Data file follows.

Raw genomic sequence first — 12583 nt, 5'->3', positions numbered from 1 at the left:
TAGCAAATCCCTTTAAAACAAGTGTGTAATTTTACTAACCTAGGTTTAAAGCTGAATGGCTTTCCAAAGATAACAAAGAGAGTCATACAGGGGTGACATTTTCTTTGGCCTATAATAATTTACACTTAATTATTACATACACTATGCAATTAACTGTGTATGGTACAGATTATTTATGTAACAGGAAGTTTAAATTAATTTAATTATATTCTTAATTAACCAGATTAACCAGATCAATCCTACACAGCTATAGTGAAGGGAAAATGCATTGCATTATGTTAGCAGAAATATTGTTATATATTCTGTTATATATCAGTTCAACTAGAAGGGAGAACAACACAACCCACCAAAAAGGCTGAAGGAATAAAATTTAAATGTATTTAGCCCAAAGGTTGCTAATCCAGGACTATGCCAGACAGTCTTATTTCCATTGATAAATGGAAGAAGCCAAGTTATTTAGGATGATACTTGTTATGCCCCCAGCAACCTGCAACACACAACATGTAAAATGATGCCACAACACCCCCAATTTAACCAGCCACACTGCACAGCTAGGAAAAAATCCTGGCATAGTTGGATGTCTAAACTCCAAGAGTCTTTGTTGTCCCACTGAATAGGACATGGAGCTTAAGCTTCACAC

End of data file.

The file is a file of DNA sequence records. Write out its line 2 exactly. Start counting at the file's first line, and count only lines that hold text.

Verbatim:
TAGCAAATCCCTTTAAAACAAGTGTGTAATTTTACTAACCTAGGTTTAAAGCTGAATGGCTTTCCAAAGATAACAAAGAGAGTCATACAGGGGTGACATTTTCTTTGGCCTATAATAATTTACACTTAATTATTACATACACTATGCAATTAACTGTGTATGGTACAGATTATTTATGTAACAGGAAGTTTAAATTAATTTAATTATATTCTTAATTAACCAGATTAACCAGATCAATCCTACACAGCTATAGTGAAGGGAAAATGCATTGCATTATGTTAGCAGAAATATTGTTATATATTCTGTTATATATCAGTTCAACTAGAAGGGAGAACAACACAACCCACCAAAAAGGCTGAAGGAATAAAATTTAAATGTATTTAGCCCAAAGGTTGCTAATCCAGGACTATGCCAGACAGTCTTATTTCCATTGATAAATGGAAGAAGCCAAGTTATTTAGGATGATACTTGTTATGCCCCCAGCAACCTGCAACACACAACATGTAAAATGATGCCACAACACCCCCAATTTAACCAGCCACACTGCACAGCTAGGAAAAAATCCTGGCATAGTTGGATGTCTAAACTCCAAGAGTCTTTGTTGTCCCACTGAATAGGACATGGAGCTTAAGCTTCACAC